Questions like these, which straddle the border between science and philosophy, make some experts openly angry. They have caused others to argue that conscious sensations, such as pain, don’t really exist, no matter what I felt as I hopped in anguish around the kitchen; or, alternatively, that plants and trees must also be conscious. The Hard Problem has prompted arguments in serious journals about what is going on in the mind of a zombie, or – to quote the title of a famous 1974 paper by the philosopher Thomas Nagel – the question “What is it like to be a bat?” Some argue that the problem marks the boundary not just of what we currently know, but of what science could ever explain. On the other hand, in recent years, a handful of neuroscientists have come to believe that it may finally be about to be solved – but only if we are willing to accept the profoundly unsettling conclusion that computers or the internet might soon become conscious, too.

Next week, the conundrum will move further into public awareness with the opening of Tom Stoppard’s new play, The Hard Problem, at the National Theatre – the first play Stoppard has written for the National since 2006, and the last that the theatre’s head, Nicholas Hytner, will direct before leaving his post in March. The 77-year-old playwright has revealed little about the play’s contents, except that it concerns the question of “what consciousness is and why it exists”, considered from the perspective of a young researcher played by Olivia Vinall. Speaking to the Daily Mail, Stoppard also clarified a potential misinterpretation of the title. “It’s not about erectile dysfunction,” he said.

Stoppard’s work has long focused on grand, existential themes, so the subject is fitting: when conversation turns to the Hard Problem, even the most stubborn rationalists lapse quickly into musings on the meaning of life. Christof Koch, the chief scientific officer at the Allen Institute for Brain Science, and a key player in the Obama administration’s multibillion-dollar initiative to map the human brain, is about as credible as neuroscientists get. But, he told me in December: “I think the earliest desire that drove me to study consciousness was that I wanted, secretly, to show myself that it couldn’t be explained scientifically. I was raised Roman Catholic, and I wanted to find a place where I could say: OK, here, God has intervened. God created souls, and put them into people.” Koch assured me that he had long ago abandoned such improbable notions. Then, not much later, and in all seriousness, he said that on the basis of his recent research he thought it wasn’t impossible that his iPhone might have feelings.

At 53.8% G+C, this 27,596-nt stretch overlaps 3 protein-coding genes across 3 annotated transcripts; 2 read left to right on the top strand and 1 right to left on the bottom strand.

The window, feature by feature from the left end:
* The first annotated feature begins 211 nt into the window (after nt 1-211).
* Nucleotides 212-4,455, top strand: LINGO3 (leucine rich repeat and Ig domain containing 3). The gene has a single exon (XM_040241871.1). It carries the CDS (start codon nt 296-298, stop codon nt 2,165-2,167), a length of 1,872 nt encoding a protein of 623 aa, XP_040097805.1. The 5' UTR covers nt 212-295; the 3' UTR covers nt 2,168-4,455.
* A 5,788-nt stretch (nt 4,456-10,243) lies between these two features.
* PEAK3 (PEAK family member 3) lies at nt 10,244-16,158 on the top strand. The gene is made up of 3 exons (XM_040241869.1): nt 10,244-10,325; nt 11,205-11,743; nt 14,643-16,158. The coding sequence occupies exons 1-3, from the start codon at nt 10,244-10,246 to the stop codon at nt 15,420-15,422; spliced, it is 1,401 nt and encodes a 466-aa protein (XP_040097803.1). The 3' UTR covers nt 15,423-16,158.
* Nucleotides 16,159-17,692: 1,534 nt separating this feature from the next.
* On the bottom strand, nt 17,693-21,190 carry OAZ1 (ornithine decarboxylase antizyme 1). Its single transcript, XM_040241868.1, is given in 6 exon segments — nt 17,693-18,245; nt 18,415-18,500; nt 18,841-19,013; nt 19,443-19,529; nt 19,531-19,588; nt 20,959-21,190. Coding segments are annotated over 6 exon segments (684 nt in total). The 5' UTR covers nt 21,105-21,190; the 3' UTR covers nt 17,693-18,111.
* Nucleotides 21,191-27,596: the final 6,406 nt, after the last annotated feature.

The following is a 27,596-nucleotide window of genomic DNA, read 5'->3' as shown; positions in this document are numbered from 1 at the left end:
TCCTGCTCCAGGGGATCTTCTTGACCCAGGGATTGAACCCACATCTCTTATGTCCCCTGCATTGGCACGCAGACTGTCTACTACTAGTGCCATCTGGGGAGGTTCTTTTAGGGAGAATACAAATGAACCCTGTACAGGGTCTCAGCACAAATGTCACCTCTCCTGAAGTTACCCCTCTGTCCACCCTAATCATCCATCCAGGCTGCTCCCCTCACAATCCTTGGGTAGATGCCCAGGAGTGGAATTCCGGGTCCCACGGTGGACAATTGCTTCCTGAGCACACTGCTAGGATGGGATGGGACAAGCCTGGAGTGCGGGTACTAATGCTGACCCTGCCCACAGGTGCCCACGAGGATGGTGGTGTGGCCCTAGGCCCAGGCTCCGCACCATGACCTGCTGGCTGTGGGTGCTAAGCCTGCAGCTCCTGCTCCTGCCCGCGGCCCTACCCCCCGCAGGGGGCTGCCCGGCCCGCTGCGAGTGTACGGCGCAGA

Stuart Sutherland could irascibly declare of consciousness that “it is impossible to specify what it is, what it does, or why it evolved. Nothing worth reading has been written on it.”

It was only in 1990 that Francis Crick, the joint discoverer of the double helix, used his position of eminence to break ranks. Neuroscience was far enough along by now, he declared in a slightly tetchy paper co-written with Christof Koch, that consciousness could no longer be ignored. “It is remarkable,” they began, “that most of the work in both cognitive science and the neurosciences makes no reference to consciousness” – partly, they suspected, “because most workers in these areas cannot see any useful way of approaching the problem”. They presented their own “sketch of a theory”, arguing that certain neurons, firing at certain frequencies, might somehow be the cause of our inner awareness – though it was not clear how.


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“People thought I was crazy to be getting involved,” Koch recalled. “A senior colleague took me out to lunch and said, yes, he had the utmost respect for Francis, but Francis was a Nobel laureate and a half-god and he could do whatever he wanted, whereas I didn’t have tenure yet, so I should be incredibly careful. Stick to more mainstream science! These fringey things – why not leave them until retirement, when you’re coming close to death, and you can worry about the soul and stuff like that?”

It was around this time that David Chalmers started talking about zombies.

* * *